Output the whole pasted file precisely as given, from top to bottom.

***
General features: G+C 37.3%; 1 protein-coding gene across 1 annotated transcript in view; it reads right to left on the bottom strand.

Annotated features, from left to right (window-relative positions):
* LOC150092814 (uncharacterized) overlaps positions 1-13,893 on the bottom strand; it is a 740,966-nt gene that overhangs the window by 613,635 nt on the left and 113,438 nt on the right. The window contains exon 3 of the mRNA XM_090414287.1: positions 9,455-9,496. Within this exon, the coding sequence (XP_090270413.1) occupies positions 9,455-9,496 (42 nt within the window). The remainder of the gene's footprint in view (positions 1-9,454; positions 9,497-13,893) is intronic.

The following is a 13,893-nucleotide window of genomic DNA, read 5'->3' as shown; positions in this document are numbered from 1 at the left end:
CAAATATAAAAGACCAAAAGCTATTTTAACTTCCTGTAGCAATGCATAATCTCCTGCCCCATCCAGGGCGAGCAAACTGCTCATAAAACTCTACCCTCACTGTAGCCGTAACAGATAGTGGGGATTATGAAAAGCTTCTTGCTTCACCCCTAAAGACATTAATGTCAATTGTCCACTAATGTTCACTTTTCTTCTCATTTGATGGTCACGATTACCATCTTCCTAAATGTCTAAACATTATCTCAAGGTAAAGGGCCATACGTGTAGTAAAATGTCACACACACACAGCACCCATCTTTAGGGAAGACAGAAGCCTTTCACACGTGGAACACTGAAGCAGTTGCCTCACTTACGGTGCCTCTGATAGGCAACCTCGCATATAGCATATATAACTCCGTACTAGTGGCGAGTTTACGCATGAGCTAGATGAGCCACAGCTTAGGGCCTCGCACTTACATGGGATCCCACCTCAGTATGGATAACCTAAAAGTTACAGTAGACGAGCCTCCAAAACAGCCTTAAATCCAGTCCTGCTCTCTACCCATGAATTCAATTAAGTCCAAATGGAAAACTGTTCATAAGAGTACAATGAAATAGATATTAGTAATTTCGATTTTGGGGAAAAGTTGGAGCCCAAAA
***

General features: G+C 37.3%; 1 protein-coding gene across 1 annotated transcript in view; it reads right to left on the bottom strand.

Annotated features, from left to right (window-relative positions):
* LOC150092814 (uncharacterized) overlaps positions 1-13,893 on the bottom strand; it is a 740,966-nt gene that overhangs the window by 613,635 nt on the left and 113,438 nt on the right. The window contains exon 3 of the mRNA XM_090414287.1: positions 9,455-9,496. Within this exon, the coding sequence (XP_090270413.1) occupies positions 9,455-9,496 (42 nt within the window). The remainder of the gene's footprint in view (positions 1-9,454; positions 9,497-13,893) is intronic.

The following is a 13,893-nucleotide window of genomic DNA, read 5'->3' as shown; positions in this document are numbered from 1 at the left end:
CAAATATAAAAGACCAAAAGCTATTTTAACTTCCTGTAGCAATGCATAATCTCCTGCCCCATCCAGGGCGAGCAAACTGCTCATAAAACTCTACCCTCACTGTAGCCGTAACAGATAGTGGGGATTATGAAAAGCTTCTTGCTTCACCCCTAAAGACATTAATGTCAATTGTCCACTAATGTTCACTTTTCTTCTCATTTGATGGTCACGATTACCATCTTCCTAAATGTCTAAACATTATCTCAAGGTAAAGGGCCATACGTGTAGTAAAATGTCACACACACACAGCACCCATCTTTAGGGAAGACAGAAGCCTTTCACACGTGGAACACTGAAGCAGTTGCCTCACTTACGGTGCCTCTGATAGGCAACCTCGCATATAGCATATATAACTCCGTACTAGTGGCGAGTTTACGCATGAGCTAGATGAGCCACAGCTTAGGGCCTCGCACTTACATGGGATCCCACCTCAGTATGGATAACCTAAAAGTTACAGTAGACGAGCCTCCAAAACAGCCTTAAATCCAGTCCTGCTCTCTACCCATGAATTCAATTAAGTCCAAATGGAAAACTGTTCATAAGAGTACAATGAAATAGATATTAGTAATTTCGATTTTGGGGAAAAGTTGGAGCCCAAAA